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LIFE WITH A LITTLE “L” at The Golden Goose Theatre

I haven’t read Charles Bukowski’s (1920-1994) works extensively, but he was a novelist and poet, which isn’t quite the same as being a playwright: in other words, his stories were originally written to be read rather than performed. There is, therefore, a fair bit of exposition in this production, which works surprisingly well, avoiding getting bogged down in the minute details of each of the short stories, whilst allowing those very same details to make each story more than sufficiently nuanced.


The set is kept relatively sparse – I suppose it would be possible, given a large enough budget, to create a distinct living space for each main character in the six stories (or mini-plays, if you will), but the focus here is on the storytelling. Each of the stories is easy to follow thanks to direct addresses to the audience, which go so far as to describe how a character, whether central or supporting, is feeling.

It would be quite wrong, however, to assume this might as well have been a radio play – in one story, Robert brings home a mannequin (bought from a shop in the town centre, itself an amusing scene, as it wasn’t technically for sale). What he does with it is both more than a tad absurdist and yet totally believable, but it is how ‘Stella’, the mannequin, is portrayed, by a member of the company, that earns a deserved mid-scene round of applause.

Some characters in these very American stories are not so much stereotypes but people from a different era, a previous generation with different societal norms. And there’s a difference between saying one wants to do certain things to people and actually doing them – or not. Behaviours from characters are not always predictable: for instance, when Joyce files for divorce from Hank in the final story, I would have expected more of an attempt on Hank’s part to keep the relationship going. Instead, he seems to follow a mantra of ‘whatever Joyce wants, Joyce gets’ to the literal bitter end.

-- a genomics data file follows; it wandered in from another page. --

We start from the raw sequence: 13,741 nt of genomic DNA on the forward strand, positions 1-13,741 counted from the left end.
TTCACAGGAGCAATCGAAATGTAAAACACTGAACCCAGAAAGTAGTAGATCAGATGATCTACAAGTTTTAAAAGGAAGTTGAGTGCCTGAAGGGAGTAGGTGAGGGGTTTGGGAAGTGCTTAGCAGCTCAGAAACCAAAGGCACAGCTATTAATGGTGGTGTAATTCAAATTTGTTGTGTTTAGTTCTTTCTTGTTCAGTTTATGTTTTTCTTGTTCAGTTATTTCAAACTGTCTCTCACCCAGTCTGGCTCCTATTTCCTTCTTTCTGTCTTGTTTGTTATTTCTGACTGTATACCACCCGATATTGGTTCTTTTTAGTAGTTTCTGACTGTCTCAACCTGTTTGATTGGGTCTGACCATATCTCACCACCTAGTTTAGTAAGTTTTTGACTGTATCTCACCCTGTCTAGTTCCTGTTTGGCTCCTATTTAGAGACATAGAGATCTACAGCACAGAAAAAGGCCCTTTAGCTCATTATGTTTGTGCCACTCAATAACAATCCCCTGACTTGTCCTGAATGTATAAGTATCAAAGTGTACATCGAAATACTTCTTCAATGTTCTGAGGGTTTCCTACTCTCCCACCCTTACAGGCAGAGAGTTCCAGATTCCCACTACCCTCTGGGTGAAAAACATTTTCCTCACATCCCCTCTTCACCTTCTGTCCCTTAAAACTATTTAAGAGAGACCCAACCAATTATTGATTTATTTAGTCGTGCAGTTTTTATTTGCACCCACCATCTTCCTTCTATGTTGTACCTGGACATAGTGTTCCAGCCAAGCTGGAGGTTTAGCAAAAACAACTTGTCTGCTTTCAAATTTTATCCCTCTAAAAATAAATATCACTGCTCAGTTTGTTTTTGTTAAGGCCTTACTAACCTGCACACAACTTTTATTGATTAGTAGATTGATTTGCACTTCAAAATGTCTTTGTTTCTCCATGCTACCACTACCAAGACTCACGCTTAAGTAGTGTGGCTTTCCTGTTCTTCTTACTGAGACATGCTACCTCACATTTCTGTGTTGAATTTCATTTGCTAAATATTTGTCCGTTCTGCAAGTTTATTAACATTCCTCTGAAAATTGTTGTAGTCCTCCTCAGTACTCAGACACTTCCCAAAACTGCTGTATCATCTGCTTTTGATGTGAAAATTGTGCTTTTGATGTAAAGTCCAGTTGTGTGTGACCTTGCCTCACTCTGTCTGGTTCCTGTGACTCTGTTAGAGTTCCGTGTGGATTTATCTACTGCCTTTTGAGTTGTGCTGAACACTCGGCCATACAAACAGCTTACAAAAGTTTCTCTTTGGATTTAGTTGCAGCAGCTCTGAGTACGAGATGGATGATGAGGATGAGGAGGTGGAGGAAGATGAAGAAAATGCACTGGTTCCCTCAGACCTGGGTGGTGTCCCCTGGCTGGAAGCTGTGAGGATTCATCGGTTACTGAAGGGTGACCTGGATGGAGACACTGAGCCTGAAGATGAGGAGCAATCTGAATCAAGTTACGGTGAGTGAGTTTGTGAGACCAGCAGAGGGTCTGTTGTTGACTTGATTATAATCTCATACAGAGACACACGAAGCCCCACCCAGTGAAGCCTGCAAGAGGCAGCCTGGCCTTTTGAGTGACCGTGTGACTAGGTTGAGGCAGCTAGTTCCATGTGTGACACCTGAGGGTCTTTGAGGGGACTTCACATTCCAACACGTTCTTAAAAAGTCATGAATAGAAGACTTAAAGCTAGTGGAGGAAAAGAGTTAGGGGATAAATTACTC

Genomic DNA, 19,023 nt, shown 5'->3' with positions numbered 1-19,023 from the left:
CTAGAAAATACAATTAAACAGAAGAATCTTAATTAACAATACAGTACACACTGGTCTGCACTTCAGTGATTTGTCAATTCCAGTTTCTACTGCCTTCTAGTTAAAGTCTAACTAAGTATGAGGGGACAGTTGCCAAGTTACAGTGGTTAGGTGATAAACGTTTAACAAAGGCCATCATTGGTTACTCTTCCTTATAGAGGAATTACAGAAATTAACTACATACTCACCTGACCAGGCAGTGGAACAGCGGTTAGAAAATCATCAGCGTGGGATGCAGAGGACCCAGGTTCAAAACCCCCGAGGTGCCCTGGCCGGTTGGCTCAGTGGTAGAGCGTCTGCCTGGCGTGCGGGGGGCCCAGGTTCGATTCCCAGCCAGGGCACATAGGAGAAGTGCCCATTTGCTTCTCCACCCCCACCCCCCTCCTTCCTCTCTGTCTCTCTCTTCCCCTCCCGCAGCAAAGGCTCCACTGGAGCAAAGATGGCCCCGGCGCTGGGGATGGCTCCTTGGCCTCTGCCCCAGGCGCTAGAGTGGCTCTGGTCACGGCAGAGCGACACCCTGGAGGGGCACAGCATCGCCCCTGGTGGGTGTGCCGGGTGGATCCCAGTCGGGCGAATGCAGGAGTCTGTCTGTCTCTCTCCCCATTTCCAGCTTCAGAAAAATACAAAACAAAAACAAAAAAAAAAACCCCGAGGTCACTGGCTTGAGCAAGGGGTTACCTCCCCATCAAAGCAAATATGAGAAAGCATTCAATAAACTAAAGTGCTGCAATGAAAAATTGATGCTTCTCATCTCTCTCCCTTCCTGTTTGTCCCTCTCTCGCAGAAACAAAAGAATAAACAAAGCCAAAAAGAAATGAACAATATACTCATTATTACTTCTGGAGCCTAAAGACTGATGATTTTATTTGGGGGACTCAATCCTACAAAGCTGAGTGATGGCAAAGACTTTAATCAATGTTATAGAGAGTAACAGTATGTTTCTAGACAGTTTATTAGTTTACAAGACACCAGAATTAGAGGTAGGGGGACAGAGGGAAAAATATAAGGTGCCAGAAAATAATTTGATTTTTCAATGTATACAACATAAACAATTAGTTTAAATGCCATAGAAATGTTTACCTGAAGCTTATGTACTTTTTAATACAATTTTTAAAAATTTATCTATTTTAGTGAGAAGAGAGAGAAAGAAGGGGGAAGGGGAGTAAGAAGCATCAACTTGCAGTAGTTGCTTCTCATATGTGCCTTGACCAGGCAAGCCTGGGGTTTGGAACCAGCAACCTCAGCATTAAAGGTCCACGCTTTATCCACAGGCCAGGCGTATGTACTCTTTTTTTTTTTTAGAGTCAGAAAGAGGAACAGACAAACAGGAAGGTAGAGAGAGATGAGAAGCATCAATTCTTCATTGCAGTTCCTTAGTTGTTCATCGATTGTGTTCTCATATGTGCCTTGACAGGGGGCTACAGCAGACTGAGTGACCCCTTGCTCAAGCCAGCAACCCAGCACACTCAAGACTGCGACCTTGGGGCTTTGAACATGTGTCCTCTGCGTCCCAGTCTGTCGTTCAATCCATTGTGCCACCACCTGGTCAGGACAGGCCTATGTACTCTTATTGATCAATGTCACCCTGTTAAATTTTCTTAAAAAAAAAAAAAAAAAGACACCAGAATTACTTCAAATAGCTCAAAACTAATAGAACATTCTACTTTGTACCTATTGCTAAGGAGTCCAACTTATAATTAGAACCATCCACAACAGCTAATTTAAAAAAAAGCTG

Interestingly, these are distinctly working class stories. Someone works night shifts, partly because it suits them, but mainly out of economic necessity. Someone else comes home after a day at the office, beyond irritated at a manager who repeatedly hummed the same tune all day. A third character finds it necessary to sell a record collection rather than donate it to a charity shop or to the nuns who end up buying it from him. Somehow, there’s intrigue in the mundane, each story capturing both the awkwardness and humour in everyday interactions.

Accordingly, the challenges faced by the various characters are largely relatable, which in turn gives the production a broad appeal. These are stories to be enjoyed, told as they are at a moderate pace, neither hurried nor dawdling. Gritty and intriguing, this is pub theatre done brilliantly.

5 Star Rating

Review by Chris Omaweng

LIFE WITH A LITTLE “L” is a dramatic composition of six plays from AЯT THEATRE, in the genre of dirty realism, set in & with music from 1950s-1970s, USA. This work is inspired by the life and works of Charles Bukowski, a true literary legend, the king of the underground & a “laureate of American lowlife”.

Five actors, graduates of Drama Centre London, each playing several roles, transform themselves in front of the audience. As modern artists we delve into the lives & fates of these characters and we ironize, laugh, reflect & sympathise.

These tales contain hope, the possibility that we may still be able to unshackle ourselves from circumstance & social position and open ourselves up to love & happiness.

The stories by Charles Bukowski include:
– Loneliness
– A Man
– Hard Without Music
– Love for $17.50
– A45 to Pay the Rent
– Post Office

ART Theatre Presents
Directed and Adapted by Anya Viller
Friday 22nd – Saturday 23rd December


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